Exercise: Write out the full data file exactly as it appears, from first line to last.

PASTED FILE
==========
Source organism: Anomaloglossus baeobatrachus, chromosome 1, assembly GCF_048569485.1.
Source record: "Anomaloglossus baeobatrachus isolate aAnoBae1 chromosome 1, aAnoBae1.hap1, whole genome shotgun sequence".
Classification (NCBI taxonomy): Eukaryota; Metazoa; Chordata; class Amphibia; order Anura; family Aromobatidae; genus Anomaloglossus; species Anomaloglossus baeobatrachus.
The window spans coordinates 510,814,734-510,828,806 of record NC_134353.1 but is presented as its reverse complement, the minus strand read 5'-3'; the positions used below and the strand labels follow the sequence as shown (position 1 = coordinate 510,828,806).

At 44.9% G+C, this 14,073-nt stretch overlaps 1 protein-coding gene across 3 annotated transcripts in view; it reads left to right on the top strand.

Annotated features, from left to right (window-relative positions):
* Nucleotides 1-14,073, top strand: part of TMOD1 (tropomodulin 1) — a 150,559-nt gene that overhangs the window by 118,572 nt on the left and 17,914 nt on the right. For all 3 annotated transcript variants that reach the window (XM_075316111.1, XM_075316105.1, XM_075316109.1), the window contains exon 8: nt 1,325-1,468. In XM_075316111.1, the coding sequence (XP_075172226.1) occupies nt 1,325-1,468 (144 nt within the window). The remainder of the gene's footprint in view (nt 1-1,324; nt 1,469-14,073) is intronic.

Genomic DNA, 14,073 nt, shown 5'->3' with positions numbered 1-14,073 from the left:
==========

Source organism: Anomaloglossus baeobatrachus, chromosome 1, assembly GCF_048569485.1.
Source record: "Anomaloglossus baeobatrachus isolate aAnoBae1 chromosome 1, aAnoBae1.hap1, whole genome shotgun sequence".
Classification (NCBI taxonomy): Eukaryota; Metazoa; Chordata; class Amphibia; order Anura; family Aromobatidae; genus Anomaloglossus; species Anomaloglossus baeobatrachus.
The window spans coordinates 510,814,734-510,828,806 of record NC_134353.1 but is presented as its reverse complement, the minus strand read 5'-3'; the positions used below and the strand labels follow the sequence as shown (position 1 = coordinate 510,828,806).

At 44.9% G+C, this 14,073-nt stretch overlaps 1 protein-coding gene across 3 annotated transcripts in view; it reads left to right on the top strand.

Annotated features, from left to right (window-relative positions):
* Nucleotides 1-14,073, top strand: part of TMOD1 (tropomodulin 1) — a 150,559-nt gene that overhangs the window by 118,572 nt on the left and 17,914 nt on the right. For all 3 annotated transcript variants that reach the window (XM_075316111.1, XM_075316105.1, XM_075316109.1), the window contains exon 8: nt 1,325-1,468. In XM_075316111.1, the coding sequence (XP_075172226.1) occupies nt 1,325-1,468 (144 nt within the window). The remainder of the gene's footprint in view (nt 1-1,324; nt 1,469-14,073) is intronic.

Genomic DNA, 14,073 nt, shown 5'->3' with positions numbered 1-14,073 from the left: